In a small strainer, rinse the onion under cold water, then shake off the excess liquid. Add to the shrimp bowl along with the cilantro, ketchup, hot sauce, optional olive oil, cucumber and/or jícama and avocado. Taste and season with salt, usually about 1/2 teaspoon. Cover and refrigerate if not serving immediately.
3. Serving the ceviche.
Spoon the ceviche into sundae glasses, martini glasses, or small bowls: garnish with sprigs of cilantro and slices of lime. Serve with tostadas, tortilla chips or saltines to enjoy alongside.
The ceviche is best made the day it is served. The flavorings can be added to the shrimp a few hours in advance.
Rib-Eye Tacos with Onion Jam and Horseradish Crème Fraîche
by Todd English
Yield: Makes 10
Horseradish crème fraîche
1 cup finely grated peeled fresh horseradish root (about 4 ounces)
1 8-ounce container crème fraîche or sour cream
1/4 cup white wine vinegar
Coarse kosher salt
1 1/2 pounds red onions, very thinly sliced
2 cups dry red wine
2 tablespoons honey
1 tablespoon chopped fresh thyme
2 tablespoons red wine vinegar
10 7- to 8-inch-diameter flour tortillas, each cut into 5-inch squares
2 tablespoons olive oil
4 9- to 10-ounce boneless rib-eye steaks, excess fat trimmed
Fresh cilantro sprigs
For horseradish crème fraîche:
Mix first 3 ingredients in small bowl to blend. Season to taste with kosher salt. (Can be prepared 1 day ahead. Cover and refrigerate.)
For onion jam:
Combine onions, wine, honey, and thyme in large skillet. Bring to boil. Reduce heat to medium-low and simmer uncovered until wine is almost absorbed, stirring occasionally, about 55 minutes. Mix in red wine vinegar. Simmer 10 minutes to blend flavors, adding water by tablespoonfuls to moisten if jam is dry and stirring often (onions will still be slightly crunchy). Season to taste with salt and pepper. (Can be prepared 1 day ahead. Cover and refrigerate. Before using, rewarm over medium heat until just warm, adding more water by tablespoonfuls if jam is dry.)
Preheat oven to 350°F. Wrap tortillas in foil, enclosing completely. Place in oven until heated through, about 15 minutes.
Meanwhile, heat 1 tablespoon olive oil in each of 2 heavy large skillets over high heat. Add 2 steaks to each skillet and cook to desired doneness, about 3 minutes per side for medium-rare. Transfer steaks to cutting board. Thinly slice steaks crosswise. Divide steak slices among warm tortillas. Top with onion jam, then spoonful of horseradish crème fraîche. Garnish with cilantro sprigs.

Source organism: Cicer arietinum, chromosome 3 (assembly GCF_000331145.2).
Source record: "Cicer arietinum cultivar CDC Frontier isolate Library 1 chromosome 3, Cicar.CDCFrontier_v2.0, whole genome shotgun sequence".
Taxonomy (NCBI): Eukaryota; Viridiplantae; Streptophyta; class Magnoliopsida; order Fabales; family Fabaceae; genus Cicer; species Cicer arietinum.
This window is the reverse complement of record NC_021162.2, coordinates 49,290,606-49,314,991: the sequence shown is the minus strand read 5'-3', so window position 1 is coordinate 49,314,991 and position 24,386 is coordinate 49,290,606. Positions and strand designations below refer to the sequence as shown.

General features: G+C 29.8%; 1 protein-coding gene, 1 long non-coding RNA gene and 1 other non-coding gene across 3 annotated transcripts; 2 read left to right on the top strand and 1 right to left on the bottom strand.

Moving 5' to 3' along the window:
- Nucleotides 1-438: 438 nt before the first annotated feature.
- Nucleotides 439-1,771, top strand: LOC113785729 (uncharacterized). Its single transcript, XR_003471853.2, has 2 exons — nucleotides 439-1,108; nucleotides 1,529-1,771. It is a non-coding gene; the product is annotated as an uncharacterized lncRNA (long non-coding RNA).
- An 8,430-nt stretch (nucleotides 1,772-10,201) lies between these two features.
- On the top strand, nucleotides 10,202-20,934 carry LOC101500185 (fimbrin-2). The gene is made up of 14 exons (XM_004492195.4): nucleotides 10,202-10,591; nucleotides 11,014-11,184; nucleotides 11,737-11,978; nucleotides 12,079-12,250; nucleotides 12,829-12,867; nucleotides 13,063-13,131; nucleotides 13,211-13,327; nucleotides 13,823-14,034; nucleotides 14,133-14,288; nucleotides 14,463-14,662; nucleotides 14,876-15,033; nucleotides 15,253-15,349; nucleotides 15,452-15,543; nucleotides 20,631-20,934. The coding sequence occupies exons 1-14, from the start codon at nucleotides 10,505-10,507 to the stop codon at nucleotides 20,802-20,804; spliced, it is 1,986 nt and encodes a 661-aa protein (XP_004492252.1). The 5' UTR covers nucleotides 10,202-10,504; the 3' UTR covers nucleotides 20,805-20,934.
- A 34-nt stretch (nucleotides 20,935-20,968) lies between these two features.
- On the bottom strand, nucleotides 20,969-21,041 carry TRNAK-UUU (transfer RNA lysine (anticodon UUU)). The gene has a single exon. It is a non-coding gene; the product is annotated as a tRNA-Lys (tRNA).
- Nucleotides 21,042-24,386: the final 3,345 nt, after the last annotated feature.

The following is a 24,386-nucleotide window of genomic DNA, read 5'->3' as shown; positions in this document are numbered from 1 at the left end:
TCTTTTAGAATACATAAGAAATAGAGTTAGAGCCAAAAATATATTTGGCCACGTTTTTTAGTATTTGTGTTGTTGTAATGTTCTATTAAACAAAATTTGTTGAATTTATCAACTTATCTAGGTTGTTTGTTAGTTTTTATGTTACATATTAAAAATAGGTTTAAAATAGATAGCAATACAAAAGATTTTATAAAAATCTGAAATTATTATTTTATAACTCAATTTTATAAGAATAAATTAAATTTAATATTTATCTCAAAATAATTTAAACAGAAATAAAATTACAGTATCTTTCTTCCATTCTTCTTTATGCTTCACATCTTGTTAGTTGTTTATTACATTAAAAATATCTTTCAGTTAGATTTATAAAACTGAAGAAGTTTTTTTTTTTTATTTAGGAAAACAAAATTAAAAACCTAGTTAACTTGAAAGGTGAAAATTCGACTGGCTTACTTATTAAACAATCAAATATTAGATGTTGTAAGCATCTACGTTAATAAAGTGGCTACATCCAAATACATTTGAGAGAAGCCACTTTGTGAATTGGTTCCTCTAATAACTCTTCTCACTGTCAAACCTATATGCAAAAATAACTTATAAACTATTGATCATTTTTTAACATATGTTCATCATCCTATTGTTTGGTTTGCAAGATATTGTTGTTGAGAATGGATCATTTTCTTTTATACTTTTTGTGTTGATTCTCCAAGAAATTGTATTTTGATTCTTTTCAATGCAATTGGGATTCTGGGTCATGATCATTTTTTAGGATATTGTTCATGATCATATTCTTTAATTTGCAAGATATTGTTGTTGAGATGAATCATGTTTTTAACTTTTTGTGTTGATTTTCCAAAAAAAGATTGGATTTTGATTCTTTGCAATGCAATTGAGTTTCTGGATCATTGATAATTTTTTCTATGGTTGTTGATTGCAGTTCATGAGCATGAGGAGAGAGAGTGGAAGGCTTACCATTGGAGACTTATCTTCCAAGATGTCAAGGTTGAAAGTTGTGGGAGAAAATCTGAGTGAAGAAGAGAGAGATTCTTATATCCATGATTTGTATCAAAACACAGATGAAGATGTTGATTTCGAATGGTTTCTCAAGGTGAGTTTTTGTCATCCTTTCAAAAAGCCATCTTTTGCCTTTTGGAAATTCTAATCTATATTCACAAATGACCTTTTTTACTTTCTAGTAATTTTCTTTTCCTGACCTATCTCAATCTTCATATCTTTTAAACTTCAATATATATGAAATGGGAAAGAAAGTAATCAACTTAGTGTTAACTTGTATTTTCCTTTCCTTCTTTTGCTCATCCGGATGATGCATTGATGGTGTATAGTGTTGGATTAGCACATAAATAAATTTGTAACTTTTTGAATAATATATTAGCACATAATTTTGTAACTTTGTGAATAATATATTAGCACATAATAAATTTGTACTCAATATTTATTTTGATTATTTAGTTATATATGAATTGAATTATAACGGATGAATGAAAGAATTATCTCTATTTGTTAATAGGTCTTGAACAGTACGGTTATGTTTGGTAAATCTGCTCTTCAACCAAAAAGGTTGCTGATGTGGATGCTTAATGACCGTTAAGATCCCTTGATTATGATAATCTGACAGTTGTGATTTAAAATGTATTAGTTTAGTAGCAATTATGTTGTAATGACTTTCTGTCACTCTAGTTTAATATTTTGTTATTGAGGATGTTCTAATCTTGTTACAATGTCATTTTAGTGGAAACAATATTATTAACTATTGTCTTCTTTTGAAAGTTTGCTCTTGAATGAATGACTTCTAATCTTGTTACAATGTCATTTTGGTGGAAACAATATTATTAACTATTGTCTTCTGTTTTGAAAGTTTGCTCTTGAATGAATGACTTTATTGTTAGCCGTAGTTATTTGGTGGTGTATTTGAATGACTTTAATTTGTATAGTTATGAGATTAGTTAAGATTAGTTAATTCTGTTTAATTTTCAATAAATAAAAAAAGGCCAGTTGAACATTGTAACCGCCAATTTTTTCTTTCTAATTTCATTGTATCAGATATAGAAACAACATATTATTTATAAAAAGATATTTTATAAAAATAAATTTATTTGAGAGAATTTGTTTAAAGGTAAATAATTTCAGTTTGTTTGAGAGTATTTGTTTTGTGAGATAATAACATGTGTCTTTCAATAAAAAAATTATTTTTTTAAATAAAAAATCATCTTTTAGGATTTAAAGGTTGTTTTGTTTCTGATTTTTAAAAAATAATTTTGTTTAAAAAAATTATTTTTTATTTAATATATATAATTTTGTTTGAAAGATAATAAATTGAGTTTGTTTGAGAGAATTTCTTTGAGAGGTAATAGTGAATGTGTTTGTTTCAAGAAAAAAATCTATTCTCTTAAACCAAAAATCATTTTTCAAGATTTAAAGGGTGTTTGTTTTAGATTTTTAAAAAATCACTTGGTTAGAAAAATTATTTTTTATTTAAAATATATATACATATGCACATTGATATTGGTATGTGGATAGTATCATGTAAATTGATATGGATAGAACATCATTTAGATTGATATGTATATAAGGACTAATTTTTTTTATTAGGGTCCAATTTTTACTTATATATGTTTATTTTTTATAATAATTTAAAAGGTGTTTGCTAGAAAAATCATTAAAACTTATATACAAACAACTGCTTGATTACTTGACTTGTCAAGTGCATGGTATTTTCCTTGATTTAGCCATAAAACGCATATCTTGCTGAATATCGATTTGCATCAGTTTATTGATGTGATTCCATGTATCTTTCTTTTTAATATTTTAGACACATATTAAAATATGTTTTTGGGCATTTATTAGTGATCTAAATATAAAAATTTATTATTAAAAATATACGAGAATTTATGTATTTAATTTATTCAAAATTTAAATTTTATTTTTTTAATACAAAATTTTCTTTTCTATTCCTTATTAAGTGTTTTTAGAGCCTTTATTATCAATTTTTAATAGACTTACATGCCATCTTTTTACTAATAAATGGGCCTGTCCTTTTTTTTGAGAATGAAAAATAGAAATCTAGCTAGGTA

Fresh horseradish root looks like a knottier cousin of the parsnip. Use a vegetable peeler to peel away the skin, then a box grater, food processor, or Microplane for grating. If the fresh root is unavailable, substitute 1/4 cup of prepared horseradish in this recipe.
1 lime, halved
1/2 cup freshly squeezed lime juice , from about 4 limes
1 tablespoon sugar
1/4 cup orange-flavored liqueur (recommended: Grand Marnier)
1/4 cup Triple Sec
1 cup gold tequila
Lime wheels, for garnish
To salt the margarita glasses, rub the outside rims of 4 big glasses with a cut lime and press them lightly into a plate of kosher salt, to coat.
Combine the lime juice, sugar, orange liqueur, Triple Sec, tequila, and a big handful of ice in a cocktail shaker (or blender). Shake the margarita really well, for a good 20 seconds, strain into the salt rimmed glasses filled with ice. Garnish with a lime wheel.
Makes 4 margaritas.
Lime wedge, plus more for garnish
Salt or Rock Candy finely crushed
4 ounces Jose Cuervo Especial
2 Tbls Grand Marnier
1/2 cup pomegranate juice
1 lime, juiced (optional)
Combine ice, tequila, Grand Marnier, pomegranate juice and lime juice in blender. Blend! Add club soda and stir to combine. Pour into salt-rimmed glass. Enjoy!
Makes 1 margarita.
2 cups crushed ice
1/2 cup strawberry puree (frozen can or fresh strawberries, pureed)
1 cup tequila
2 limes, juiced
Splash Triple Sec
Splash simple syrup (equal amounts sugar and water heated until sugar dissolves, then cooled)
Combine in a blender, ice, strawberry water, tequila, lime juice, Triple Sec and simple syrup. Puree until smooth. Pour into sugar-rimmed glasses and serve.
Makes 4 margaritas.